How to Build Your Own Music Streamer Using a Raspberry Pi

Updated: Mar 19

Many people want a better way to stream their music rather than using an RCA plug directly into your phone, as I did for many years. Or, much worse… Bluetooth ☹.


So, I decided to spend $80 and get the Raspberry Pi Bundle and follow the steps to build my very own music streamer that I can use with Spotify, Tidal, Quobuz and my own music library via Volumio.


Overall, the results were not only audibly better, but the process is so much easier than dealing with chords or the lack of quality from Bluetooth connections.



Here is the step by step process I took to building my own music streamer:

Step 1: Buy the Argon Neo Raspberry Pi Bundle here https://amzn.to/2GCvxHr


Step 2: Unbox everything and put together the Raspberry Pi, check out this video for instructions on how to put it together https://youtu.be/rVXJ9BT0uuI


Step 3: Now that you have put it together, it’s time to load Volumio, which is the software I am using as my operating system for the Pi, onto your memory card. To do this you have to wipe everything off the card.


The SD Card association provides a very robust SD Card formatting tool. You can use the tool from the SD Card Associations website. Once you are on the website will find a download link for the SD Formatter for either Windows or Mac located at the bottom of the page.


Once you’ve downloaded the software, go ahead and plugin your SD Card into your computer, I use this SD Card reader from Anker https://amzn.to/2GGRu7Z


It will ask you a few questions then prompt you to wipe the card. Make sure you have selected the correct drive; you do not want to wipe the wrong drive by accident.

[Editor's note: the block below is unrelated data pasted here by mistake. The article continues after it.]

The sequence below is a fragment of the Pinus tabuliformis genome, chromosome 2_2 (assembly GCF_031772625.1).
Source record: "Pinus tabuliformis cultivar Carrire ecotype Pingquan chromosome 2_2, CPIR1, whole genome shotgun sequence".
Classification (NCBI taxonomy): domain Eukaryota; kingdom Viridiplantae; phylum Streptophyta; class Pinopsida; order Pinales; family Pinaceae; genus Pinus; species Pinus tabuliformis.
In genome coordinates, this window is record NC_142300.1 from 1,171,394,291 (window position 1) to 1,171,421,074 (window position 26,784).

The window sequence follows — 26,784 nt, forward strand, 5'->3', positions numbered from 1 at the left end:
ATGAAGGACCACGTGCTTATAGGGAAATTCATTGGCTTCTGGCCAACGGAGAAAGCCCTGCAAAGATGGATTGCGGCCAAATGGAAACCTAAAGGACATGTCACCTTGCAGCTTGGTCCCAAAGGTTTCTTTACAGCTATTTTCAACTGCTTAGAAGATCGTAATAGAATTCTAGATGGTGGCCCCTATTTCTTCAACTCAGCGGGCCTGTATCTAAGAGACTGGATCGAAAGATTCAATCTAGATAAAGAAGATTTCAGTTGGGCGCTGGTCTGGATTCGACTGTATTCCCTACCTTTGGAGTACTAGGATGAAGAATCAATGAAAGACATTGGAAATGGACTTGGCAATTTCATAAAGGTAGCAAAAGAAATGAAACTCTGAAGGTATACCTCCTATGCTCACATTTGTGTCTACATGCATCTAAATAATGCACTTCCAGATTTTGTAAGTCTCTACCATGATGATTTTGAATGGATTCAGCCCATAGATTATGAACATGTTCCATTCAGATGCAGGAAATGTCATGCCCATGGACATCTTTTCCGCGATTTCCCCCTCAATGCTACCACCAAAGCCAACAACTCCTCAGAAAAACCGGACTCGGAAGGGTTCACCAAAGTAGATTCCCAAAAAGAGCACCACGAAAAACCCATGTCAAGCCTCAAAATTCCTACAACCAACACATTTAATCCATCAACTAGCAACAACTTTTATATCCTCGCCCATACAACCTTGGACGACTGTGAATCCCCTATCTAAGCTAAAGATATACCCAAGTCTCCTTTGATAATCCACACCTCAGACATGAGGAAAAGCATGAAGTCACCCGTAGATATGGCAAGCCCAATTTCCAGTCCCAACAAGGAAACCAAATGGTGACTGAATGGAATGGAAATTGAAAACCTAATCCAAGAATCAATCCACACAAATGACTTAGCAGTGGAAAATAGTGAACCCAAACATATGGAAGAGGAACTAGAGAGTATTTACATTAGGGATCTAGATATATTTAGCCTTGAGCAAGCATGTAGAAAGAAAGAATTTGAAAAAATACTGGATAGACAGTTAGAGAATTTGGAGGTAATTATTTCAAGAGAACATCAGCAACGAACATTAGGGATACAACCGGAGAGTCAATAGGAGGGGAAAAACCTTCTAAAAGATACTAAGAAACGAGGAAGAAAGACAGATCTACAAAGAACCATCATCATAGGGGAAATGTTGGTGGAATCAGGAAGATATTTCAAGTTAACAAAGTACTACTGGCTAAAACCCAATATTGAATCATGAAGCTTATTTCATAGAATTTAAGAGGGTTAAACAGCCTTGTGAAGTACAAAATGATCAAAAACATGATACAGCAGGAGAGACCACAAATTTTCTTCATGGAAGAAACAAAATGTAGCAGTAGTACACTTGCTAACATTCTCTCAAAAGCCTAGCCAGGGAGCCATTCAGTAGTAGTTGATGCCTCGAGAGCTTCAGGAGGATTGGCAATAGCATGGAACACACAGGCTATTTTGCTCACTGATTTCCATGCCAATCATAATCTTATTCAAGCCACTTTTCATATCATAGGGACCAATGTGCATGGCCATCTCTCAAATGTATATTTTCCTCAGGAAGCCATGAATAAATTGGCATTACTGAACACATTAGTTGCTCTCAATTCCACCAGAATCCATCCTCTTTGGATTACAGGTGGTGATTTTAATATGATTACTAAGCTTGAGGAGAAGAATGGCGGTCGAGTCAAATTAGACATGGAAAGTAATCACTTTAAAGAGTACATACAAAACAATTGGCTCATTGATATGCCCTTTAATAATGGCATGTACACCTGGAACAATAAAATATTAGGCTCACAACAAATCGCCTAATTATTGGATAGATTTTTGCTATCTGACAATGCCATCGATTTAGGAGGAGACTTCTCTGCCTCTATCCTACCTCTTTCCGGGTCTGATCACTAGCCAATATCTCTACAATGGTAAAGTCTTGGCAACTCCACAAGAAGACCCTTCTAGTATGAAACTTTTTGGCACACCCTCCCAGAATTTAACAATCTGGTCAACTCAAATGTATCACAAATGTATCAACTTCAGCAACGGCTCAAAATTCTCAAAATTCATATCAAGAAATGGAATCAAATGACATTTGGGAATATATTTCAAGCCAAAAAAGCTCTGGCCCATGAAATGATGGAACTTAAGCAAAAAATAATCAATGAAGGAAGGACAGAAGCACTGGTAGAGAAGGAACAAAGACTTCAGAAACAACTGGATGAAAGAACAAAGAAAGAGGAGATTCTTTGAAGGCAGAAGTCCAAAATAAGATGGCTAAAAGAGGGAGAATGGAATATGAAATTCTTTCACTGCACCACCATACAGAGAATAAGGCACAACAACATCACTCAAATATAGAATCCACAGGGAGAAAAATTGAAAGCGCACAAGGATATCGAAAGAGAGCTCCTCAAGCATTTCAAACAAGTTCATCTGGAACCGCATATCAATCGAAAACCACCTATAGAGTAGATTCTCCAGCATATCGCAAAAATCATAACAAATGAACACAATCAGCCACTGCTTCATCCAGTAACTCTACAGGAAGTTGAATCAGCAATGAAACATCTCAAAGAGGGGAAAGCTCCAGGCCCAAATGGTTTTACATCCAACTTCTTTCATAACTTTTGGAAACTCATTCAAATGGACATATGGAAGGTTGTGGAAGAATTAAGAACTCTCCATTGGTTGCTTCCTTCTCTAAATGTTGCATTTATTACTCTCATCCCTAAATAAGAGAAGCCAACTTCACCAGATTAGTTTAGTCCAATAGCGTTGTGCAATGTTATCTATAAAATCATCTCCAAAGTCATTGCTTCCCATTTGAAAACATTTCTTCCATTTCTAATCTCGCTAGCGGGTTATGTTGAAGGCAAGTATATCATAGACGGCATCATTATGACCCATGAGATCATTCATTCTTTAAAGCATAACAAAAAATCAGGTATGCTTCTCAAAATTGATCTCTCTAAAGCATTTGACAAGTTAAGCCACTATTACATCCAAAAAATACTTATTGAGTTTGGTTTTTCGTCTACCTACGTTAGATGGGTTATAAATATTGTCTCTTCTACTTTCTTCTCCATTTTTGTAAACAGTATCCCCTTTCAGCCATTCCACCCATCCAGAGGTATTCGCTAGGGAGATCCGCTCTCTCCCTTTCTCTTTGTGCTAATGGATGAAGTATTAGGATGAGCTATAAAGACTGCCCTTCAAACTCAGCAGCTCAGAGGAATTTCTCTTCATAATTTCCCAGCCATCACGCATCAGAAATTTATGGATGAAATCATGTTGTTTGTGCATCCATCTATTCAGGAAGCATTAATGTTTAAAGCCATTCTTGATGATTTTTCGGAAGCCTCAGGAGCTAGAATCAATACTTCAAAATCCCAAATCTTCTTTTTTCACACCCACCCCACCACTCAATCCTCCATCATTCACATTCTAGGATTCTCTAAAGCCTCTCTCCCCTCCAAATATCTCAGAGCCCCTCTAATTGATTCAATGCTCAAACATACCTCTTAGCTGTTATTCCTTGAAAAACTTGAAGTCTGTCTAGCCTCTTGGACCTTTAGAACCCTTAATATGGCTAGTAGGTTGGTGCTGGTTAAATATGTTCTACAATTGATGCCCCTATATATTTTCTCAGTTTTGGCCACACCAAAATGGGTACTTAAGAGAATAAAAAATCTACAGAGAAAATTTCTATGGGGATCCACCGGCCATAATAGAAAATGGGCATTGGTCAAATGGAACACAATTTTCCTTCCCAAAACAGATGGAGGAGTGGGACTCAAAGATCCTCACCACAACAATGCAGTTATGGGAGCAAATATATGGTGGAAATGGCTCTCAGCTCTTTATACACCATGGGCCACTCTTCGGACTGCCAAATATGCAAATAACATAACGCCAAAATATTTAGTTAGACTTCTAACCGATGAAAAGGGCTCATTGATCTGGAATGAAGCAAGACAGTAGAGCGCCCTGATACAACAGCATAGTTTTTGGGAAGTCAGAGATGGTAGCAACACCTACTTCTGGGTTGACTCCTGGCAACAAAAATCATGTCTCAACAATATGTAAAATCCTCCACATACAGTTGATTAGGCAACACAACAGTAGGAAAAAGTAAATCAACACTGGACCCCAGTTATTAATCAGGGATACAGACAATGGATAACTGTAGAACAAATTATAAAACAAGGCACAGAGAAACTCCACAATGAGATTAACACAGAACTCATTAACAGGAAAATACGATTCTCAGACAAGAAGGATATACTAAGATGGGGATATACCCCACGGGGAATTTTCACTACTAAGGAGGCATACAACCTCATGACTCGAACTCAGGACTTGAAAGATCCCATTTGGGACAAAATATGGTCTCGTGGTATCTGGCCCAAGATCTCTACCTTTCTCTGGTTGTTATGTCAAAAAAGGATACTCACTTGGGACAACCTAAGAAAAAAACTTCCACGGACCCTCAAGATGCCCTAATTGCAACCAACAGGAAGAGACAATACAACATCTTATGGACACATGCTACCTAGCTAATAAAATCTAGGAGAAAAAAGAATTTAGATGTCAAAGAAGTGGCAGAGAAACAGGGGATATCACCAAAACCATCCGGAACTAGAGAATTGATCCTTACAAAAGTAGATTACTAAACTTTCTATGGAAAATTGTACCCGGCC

Step 4: Installing Volumio is fairly simple, First, go to Volumio’s “Get Started” page and download the latest image for the Raspberry Pi.


Now you will need some software to write this image to your SD Card. I will be utilizing a tool called Etcher which is an exceedingly popular program used specifically for this type of process. You can obtain Etcher from the Etchers official website. The software is available for Windows, Linux, and Mac OS X.


Once you have downloaded and installed Etcher, open the program.


Click the Select Image then browse to the image you downloaded from the Volumio website.


Select the drive you wish to burn the image onto and go ahead and flash the drive!


Once you have finished this, take out your SD Card and put it into your Raspberry Pi and Power it on!


Step 5: If you want to use the Wi-Fi option that the new Raspberry Pi boards offer, then you will need to follow a few more steps.


It takes about 5-6 minutes on the initial boot of the software.


Once it’s booted up, go to your PC and open your Wi-Fi connections, you should see a mobile hotspot that says Volumio. Click on it and type the password: volumio2


Once you are connected to Volumio’s temporary Wi-Fi hotspot, go to http://volumio.local in your web browser. Once you have browsed to the address, you should now be greeted with a welcome screen that will take you through the steps to setup the Volumio account.


It is going to prompt you to enter in your actual Wi-Fi password, connect to your home Wi-Fi from this portal. Now Volumio can connect to your mobile from your Wi-Fi.


Step 6: Download the Volumio app to your iPhone or Android mobile phone. Once the app has loaded you can click on the Volumio device you have now activated. From there you can control the Volumio OS from your mobile phone.



And you are done! Congratulations on building your own music streamer. If you are more of a visual learner, check out the video I did on this exact device here.